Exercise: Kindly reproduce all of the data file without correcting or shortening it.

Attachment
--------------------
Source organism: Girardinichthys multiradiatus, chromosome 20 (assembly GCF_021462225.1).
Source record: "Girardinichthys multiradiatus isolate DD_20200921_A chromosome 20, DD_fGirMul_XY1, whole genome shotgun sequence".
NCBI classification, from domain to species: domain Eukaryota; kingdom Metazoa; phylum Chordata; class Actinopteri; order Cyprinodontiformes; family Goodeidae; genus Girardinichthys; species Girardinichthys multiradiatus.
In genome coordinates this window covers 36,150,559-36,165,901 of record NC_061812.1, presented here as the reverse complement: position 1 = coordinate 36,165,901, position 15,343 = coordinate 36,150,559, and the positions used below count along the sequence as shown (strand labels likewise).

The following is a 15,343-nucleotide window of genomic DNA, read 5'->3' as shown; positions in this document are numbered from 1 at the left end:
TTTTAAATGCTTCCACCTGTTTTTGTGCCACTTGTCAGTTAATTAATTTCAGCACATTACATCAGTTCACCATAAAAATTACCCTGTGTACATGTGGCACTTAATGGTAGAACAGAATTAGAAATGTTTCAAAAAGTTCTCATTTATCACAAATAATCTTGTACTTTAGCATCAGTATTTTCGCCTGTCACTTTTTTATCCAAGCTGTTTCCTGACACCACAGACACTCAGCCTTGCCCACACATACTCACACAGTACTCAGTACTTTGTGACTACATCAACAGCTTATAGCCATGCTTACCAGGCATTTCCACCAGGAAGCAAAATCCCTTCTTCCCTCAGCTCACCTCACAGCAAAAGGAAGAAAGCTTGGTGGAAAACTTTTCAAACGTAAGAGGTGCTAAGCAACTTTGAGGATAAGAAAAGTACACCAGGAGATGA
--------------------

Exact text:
Source organism: Girardinichthys multiradiatus, chromosome 20 (assembly GCF_021462225.1).
Source record: "Girardinichthys multiradiatus isolate DD_20200921_A chromosome 20, DD_fGirMul_XY1, whole genome shotgun sequence".
NCBI classification, from domain to species: domain Eukaryota; kingdom Metazoa; phylum Chordata; class Actinopteri; order Cyprinodontiformes; family Goodeidae; genus Girardinichthys; species Girardinichthys multiradiatus.
In genome coordinates this window covers 36,150,559-36,165,901 of record NC_061812.1, presented here as the reverse complement: position 1 = coordinate 36,165,901, position 15,343 = coordinate 36,150,559, and the positions used below count along the sequence as shown (strand labels likewise).

The following is a 15,343-nucleotide window of genomic DNA, read 5'->3' as shown; positions in this document are numbered from 1 at the left end:
TTTTAAATGCTTCCACCTGTTTTTGTGCCACTTGTCAGTTAATTAATTTCAGCACATTACATCAGTTCACCATAAAAATTACCCTGTGTACATGTGGCACTTAATGGTAGAACAGAATTAGAAATGTTTCAAAAAGTTCTCATTTATCACAAATAATCTTGTACTTTAGCATCAGTATTTTCGCCTGTCACTTTTTTATCCAAGCTGTTTCCTGACACCACAGACACTCAGCCTTGCCCACACATACTCACACAGTACTCAGTACTTTGTGACTACATCAACAGCTTATAGCCATGCTTACCAGGCATTTCCACCAGGAAGCAAAATCCCTTCTTCCCTCAGCTCACCTCACAGCAAAAGGAAGAAAGCTTGGTGGAAAACTTTTCAAACGTAAGAGGTGCTAAGCAACTTTGAGGATAAGAAAAGTACACCAGGAGATGA